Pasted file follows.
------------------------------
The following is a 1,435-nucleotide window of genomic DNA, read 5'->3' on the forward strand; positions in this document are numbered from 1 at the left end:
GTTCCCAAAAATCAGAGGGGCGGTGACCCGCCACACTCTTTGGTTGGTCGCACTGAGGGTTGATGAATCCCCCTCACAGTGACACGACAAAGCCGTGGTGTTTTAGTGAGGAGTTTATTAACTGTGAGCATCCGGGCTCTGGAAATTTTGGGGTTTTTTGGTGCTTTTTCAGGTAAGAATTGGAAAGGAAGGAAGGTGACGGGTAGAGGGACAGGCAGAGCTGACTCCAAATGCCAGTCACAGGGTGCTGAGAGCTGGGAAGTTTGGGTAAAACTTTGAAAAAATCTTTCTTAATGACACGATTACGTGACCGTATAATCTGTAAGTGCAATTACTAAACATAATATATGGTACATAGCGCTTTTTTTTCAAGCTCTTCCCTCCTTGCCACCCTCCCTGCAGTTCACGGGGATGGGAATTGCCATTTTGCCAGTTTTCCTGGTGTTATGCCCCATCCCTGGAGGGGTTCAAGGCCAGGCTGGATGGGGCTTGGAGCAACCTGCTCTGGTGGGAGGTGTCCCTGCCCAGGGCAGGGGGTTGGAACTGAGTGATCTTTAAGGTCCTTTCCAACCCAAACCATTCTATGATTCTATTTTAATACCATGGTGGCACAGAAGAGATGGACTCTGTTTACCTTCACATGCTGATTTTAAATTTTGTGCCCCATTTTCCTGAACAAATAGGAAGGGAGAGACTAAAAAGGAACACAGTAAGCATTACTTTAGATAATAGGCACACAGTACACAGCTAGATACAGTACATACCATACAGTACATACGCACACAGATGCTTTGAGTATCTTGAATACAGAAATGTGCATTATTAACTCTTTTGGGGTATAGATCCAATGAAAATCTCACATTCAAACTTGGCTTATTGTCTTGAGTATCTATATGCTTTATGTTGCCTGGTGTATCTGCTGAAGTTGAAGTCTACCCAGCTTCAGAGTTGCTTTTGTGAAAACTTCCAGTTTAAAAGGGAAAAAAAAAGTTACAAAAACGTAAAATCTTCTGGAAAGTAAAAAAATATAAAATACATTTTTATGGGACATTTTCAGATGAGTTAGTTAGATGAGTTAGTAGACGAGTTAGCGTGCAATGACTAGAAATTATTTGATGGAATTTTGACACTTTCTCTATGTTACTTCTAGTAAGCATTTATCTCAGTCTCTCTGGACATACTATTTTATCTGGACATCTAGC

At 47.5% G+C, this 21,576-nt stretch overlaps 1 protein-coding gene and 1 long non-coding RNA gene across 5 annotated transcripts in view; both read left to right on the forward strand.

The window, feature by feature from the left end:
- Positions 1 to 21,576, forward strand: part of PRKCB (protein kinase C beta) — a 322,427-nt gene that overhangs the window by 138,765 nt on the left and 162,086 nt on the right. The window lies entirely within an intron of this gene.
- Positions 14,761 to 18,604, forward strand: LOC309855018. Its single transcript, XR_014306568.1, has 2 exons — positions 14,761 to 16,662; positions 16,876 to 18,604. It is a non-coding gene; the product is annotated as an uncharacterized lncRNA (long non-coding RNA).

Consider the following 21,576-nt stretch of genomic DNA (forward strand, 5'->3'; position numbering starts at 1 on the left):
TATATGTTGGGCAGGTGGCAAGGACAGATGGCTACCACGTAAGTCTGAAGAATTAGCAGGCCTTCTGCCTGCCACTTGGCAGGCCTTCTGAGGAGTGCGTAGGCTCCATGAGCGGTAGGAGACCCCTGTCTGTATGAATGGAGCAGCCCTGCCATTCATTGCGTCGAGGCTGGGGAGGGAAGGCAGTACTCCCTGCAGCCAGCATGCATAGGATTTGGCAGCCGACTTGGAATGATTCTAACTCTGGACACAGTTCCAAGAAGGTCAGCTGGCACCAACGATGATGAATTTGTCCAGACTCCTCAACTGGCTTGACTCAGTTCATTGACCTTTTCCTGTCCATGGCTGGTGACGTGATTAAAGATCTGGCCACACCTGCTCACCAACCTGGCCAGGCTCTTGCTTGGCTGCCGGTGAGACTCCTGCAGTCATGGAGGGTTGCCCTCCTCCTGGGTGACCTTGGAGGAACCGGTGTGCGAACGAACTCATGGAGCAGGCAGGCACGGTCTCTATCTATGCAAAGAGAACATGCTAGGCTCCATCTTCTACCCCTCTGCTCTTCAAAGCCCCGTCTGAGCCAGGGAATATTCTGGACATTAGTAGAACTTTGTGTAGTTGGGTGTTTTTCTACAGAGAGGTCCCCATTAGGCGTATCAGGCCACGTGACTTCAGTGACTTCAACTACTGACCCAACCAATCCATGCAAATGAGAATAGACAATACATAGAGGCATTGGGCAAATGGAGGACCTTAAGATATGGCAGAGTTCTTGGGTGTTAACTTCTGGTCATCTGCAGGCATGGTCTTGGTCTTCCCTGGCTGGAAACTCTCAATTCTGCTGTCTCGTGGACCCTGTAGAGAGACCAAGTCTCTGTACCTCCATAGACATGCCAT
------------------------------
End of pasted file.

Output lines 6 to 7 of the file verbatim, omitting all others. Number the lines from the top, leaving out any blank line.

- Positions 14,761 to 18,604, forward strand: LOC309855018. Its single transcript, XR_014306568.1, has 2 exons — positions 14,761 to 16,662; positions 16,876 to 18,604. It is a non-coding gene; the product is annotated as an uncharacterized lncRNA (long non-coding RNA).

Consider the following 21,576-nt stretch of genomic DNA (forward strand, 5'->3'; position numbering starts at 1 on the left):